Ray Ratto

The Warriors turned it on at will. Again.

The Warriors turned it on at will. Again.

Let’s put it this way. It took a lot longer for the San Antonio Spurs to feel the gravitational pull of the Golden State Warriors in Game 2 than Game 1. But it happened anyway, and now the last true adjustment in Gregg Popovich’s arsenal is the fact that Games 3 and 4 will be in Texas – the one place where the present Spurs are still the historical Spurs.

True, geography is a poor substitute for superior talent, roster depth or tactical wizardry, but tactical wizardry only works when the wizard has instruments within arm’s length to make those ideas come alive. Thus, San Antonio is left to rely Thursday and Sunday on the comforts of home – and friendlier rims, and more commodious backgrounds, and supportive fans.

If that’s your idea of an adjustment. And it probably isn’t.

Monday’s 116-101 choke-slam looked a lot like Saturday’s 113-92 throttling, only more condensed. The Spurs started Rudy Gay instead of Kyle Anderson, they double-teamed Kevin Durant and then Klay Thompson and then back again, and crowded whichever of the two wasn’t being doubled. They forced the Warriors into 11 first-half turnovers, and they got an inspired game from LaMarcus Aldridge.

And then the second half happened, just as the whole of Game 1 happened. The Warriors won the second half by precisely the same margin – 21 points – that they won all of Game 1, taking the Spurs’ best competitive instincts and reducing them to a single statistic.

14.3 percent, on 28 three-pointers, to Golden State’s 48.4 (15 of 31).

That 45-12 discrepancy wiped out San Antonio’s 53-47 halftime lead, neutralized the turnover imbalance and reduced San Antonio head coach Gregg Popovich to a conciliatory tone that hinted at inevitability. He praised his team’s increased fight and attention to detail, spoke highly of Aldridge (34/12) and Gay, and then headed to the reason why Golden State looks so, well, Golden State-y.

“You gotta make shots,” he said. “It’s been like that all season on the road for whatever reason, and that makes it difficult.”

No, damned near impossible. The Warriors’ starters, which included JaVale McGee and Andre Iguodala again, shot 55 percent (34 of 62, 13 of 26 from afar), and the only real failings were 15 turnovers and David West’s tweaked ankle in the fourth quarter. Kevin Durant and Klay Thompson were – well, 63 points’ worth on 39 shots, and metrics only embellish that central truth. The Warriors, if you’ll forgive the narrative whoring, turned it on at will. Again.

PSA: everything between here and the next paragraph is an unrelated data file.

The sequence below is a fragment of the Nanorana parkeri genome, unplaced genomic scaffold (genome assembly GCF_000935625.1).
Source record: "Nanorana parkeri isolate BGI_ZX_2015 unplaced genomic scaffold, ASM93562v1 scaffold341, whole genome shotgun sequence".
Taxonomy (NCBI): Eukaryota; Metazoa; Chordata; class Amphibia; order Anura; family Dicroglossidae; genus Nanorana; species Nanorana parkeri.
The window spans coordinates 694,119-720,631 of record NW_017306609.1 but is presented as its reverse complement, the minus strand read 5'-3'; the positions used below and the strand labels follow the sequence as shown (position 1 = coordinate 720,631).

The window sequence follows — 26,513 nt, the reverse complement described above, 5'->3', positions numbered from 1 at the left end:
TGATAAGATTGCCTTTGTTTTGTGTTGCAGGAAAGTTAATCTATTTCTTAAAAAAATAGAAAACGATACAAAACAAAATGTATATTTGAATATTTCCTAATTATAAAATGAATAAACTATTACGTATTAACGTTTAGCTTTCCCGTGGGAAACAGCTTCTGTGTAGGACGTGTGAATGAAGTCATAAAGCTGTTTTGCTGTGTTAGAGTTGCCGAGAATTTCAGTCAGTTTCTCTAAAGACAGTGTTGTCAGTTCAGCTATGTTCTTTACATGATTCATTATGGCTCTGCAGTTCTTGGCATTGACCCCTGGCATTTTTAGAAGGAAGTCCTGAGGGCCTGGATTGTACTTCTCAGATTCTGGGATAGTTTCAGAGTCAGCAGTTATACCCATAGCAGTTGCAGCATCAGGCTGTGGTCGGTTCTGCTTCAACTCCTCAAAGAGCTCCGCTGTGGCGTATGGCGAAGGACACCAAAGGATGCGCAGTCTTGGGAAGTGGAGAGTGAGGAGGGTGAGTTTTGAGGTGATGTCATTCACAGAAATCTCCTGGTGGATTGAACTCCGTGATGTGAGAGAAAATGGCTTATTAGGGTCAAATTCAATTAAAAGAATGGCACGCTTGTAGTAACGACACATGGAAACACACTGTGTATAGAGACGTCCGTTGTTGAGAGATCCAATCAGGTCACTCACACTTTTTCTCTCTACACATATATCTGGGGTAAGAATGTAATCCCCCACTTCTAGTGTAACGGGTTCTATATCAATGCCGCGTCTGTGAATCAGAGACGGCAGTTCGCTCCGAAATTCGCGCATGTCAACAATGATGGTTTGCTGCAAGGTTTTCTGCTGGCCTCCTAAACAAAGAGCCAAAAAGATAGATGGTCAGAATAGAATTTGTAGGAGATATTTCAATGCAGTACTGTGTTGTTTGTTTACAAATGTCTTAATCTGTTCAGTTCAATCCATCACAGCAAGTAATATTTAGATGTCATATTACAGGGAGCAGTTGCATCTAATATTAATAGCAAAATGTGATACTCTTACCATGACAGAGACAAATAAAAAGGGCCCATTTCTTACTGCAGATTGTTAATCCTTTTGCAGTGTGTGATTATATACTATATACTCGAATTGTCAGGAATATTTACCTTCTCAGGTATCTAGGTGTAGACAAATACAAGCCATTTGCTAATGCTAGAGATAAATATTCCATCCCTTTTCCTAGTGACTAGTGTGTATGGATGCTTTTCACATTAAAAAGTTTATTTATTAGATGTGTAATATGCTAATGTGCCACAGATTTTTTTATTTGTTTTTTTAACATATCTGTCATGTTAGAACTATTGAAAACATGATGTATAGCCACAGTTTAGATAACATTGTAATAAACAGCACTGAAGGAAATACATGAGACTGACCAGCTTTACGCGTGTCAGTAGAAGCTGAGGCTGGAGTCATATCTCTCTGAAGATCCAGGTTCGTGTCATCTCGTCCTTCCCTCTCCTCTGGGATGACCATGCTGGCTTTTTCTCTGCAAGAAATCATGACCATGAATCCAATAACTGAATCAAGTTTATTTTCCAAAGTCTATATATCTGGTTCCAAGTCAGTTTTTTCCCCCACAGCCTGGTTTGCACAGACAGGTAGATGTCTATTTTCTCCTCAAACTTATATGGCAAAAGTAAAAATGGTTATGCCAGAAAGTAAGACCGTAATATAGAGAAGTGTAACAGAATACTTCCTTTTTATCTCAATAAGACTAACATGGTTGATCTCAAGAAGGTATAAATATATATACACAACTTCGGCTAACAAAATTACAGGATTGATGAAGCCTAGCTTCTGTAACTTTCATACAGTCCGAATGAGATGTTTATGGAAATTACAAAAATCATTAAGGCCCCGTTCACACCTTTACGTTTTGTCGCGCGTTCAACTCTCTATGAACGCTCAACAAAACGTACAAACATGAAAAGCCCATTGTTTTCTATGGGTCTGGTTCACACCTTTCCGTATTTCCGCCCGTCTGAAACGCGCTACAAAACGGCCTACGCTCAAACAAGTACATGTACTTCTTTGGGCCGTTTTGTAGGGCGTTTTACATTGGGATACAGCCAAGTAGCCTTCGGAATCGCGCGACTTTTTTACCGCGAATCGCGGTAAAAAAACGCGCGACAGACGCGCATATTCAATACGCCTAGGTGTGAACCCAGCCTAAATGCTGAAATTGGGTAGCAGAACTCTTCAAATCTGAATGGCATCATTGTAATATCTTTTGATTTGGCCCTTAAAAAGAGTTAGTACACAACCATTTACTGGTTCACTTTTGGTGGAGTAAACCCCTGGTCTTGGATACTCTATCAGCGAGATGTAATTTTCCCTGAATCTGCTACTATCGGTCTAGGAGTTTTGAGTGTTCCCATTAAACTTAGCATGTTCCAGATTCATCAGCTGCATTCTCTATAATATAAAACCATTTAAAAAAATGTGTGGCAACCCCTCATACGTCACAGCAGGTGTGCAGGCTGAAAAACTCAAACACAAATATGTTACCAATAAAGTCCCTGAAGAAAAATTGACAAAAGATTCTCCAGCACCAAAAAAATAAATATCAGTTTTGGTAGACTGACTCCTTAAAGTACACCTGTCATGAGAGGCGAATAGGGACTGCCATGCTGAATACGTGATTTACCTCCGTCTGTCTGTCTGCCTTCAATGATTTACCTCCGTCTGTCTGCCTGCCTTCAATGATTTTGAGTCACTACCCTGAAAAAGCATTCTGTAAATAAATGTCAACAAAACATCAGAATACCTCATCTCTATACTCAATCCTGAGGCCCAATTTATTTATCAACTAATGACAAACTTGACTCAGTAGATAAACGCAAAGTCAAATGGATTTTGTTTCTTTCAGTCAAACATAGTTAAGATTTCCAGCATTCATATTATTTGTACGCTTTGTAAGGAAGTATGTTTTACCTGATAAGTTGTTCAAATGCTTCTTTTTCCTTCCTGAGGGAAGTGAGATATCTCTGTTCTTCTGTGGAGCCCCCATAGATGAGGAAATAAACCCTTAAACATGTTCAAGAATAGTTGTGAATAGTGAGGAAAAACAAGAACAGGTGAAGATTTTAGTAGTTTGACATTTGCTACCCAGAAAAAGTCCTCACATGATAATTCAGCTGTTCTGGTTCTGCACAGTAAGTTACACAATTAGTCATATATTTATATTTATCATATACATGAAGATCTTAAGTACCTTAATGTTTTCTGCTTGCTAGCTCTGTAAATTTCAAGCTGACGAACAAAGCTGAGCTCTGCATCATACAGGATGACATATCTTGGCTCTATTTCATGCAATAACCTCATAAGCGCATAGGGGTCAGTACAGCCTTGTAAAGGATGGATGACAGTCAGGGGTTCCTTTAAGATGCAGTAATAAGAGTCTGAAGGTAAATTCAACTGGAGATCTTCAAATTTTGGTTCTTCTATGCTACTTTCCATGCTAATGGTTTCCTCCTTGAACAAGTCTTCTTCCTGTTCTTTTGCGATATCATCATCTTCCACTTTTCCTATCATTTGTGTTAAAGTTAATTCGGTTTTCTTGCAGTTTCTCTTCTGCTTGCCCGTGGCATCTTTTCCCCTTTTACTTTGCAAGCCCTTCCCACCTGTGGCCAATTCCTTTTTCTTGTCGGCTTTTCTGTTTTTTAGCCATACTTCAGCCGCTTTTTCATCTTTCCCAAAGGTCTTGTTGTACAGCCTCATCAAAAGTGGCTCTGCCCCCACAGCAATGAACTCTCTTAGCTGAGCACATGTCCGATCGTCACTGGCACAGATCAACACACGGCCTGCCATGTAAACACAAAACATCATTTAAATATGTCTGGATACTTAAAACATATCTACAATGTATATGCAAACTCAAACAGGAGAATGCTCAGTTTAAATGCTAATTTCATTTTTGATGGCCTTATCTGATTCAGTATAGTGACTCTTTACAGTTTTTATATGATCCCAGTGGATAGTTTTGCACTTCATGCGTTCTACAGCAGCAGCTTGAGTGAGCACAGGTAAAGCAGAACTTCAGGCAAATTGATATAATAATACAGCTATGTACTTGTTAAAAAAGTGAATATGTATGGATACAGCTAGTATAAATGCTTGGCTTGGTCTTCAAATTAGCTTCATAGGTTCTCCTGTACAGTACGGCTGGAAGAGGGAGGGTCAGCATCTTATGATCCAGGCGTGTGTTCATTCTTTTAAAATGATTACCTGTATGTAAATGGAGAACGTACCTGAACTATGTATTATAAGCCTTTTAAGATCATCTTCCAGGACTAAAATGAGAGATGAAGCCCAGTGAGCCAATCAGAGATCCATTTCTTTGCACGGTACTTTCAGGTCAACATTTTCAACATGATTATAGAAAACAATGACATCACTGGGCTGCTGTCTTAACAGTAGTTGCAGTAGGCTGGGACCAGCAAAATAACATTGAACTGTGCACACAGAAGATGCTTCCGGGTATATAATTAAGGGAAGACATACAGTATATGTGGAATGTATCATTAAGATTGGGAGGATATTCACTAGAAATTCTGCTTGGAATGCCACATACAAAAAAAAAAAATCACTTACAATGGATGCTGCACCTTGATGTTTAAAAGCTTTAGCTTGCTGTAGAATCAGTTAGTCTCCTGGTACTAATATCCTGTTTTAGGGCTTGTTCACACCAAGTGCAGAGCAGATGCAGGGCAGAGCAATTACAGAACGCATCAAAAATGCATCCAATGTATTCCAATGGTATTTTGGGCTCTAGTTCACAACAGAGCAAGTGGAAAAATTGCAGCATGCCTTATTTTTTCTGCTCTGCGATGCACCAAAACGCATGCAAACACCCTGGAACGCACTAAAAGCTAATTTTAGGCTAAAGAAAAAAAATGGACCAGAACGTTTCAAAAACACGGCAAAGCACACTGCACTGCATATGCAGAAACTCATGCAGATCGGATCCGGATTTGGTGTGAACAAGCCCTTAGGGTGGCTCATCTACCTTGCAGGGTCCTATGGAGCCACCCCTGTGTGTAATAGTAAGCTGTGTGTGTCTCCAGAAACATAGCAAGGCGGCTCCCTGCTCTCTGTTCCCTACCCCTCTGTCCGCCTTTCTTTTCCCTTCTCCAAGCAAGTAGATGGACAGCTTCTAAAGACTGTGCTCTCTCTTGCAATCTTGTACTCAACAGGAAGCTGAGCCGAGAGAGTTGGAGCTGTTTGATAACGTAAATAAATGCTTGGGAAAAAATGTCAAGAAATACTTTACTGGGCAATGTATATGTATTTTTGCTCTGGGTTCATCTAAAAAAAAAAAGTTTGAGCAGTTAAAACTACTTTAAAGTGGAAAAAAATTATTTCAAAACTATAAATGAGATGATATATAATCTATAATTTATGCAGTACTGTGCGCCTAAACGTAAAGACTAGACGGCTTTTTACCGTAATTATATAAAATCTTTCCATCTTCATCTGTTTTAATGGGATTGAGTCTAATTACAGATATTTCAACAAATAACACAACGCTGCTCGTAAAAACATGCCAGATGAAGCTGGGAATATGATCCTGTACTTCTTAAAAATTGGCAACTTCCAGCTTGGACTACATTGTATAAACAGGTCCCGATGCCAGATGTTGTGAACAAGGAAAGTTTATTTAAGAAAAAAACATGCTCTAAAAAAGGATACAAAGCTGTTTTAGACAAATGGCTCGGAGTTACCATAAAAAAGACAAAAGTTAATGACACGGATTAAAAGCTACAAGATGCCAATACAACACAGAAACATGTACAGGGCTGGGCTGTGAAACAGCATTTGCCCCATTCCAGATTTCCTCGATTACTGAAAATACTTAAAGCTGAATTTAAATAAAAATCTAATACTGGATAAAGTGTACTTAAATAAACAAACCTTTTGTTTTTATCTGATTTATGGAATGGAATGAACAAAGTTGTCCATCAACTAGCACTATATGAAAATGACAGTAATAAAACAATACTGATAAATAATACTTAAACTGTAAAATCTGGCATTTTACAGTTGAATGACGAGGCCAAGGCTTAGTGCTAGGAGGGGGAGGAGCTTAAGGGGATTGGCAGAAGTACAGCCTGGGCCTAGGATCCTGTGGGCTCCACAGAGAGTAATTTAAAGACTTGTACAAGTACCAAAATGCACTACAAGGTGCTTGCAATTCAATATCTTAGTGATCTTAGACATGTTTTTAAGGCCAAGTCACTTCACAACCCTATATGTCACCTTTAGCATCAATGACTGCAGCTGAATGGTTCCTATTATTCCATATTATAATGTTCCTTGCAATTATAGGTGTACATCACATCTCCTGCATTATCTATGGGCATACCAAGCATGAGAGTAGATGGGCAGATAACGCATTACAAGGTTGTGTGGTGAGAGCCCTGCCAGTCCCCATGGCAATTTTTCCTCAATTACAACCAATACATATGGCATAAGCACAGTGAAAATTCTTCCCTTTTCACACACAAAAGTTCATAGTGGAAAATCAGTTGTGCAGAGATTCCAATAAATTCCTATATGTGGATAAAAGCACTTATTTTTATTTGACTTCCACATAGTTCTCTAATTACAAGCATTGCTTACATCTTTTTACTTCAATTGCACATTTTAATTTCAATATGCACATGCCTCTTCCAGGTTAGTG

“We just met their level of physicality and force,” head coach Steve Kerr said, without referring to tactical changes at all. “They just took it to us the whole first half. They were tremendous defensively . . . so in the second half, we matched their effort level and we were able to get the upper hand.”

And, he omitted to add, close that hand at throat level, taking a worrisome first half for the customers and turning it into a Warriors-standard game.

All that said, the Spurs’ considerable limitations in this series do not preclude them from stealing a game in San Antonio, if such a thing can be said about a team that has won its last 11 home games. Golden State’s oppressive dominance may seem like a return to the good old days, but it still feels more like increased focus combined with a very favorable matchup.

But if we see this game again at AT&T Thursday and/or Sunday, the Warriors may get that smell in their nostrils again and use it as fuel in subsequent rounds. They may just be beating a depleted and inaccurate team whose best player has apparently returned to his home planet for repurposing and perhaps relocation, but the way they are doing it is as nostalgia-inducing as it is breathtaking.

And that has proven over most of the last three years to beat tactics every time.

49ers have made it clear they want Reuben Foster's shadow of doubt to run 120 yards


49ers have made it clear they want Reuben Foster's shadow of doubt to run 120 yards

And so Reuben Foster will be a 49er still – unless the district attorney for Santa Clara County has a lot more unpleasant evidence than either Foster, his accuser, or the 49ers know.

In the wake of Wednesday’s recantation by the woman who originally claimed that Foster beat her in February – a recantation bolstered by her lawyer claiming that there was video of a fight with another woman that the victim now claims was the cause of her injuries – Foster’s employment prospects have dramatically changed for the better.

Not his absolute guilt or innocence. He either beat the woman or he didn’t. This is about his convictability, and that is the standard, if you can call it that, that the 49ers’ hierarchy wants to apply in this case, because it is the highest bar available to them.

Therein lies the flow and direction of this particular undercurrent. A recanting victim diminishes the chances of a conviction, and even though the district attorney’s office claims it will press ahead with a trial with or without her cooperation, the shadow of doubt lengthens in such cases.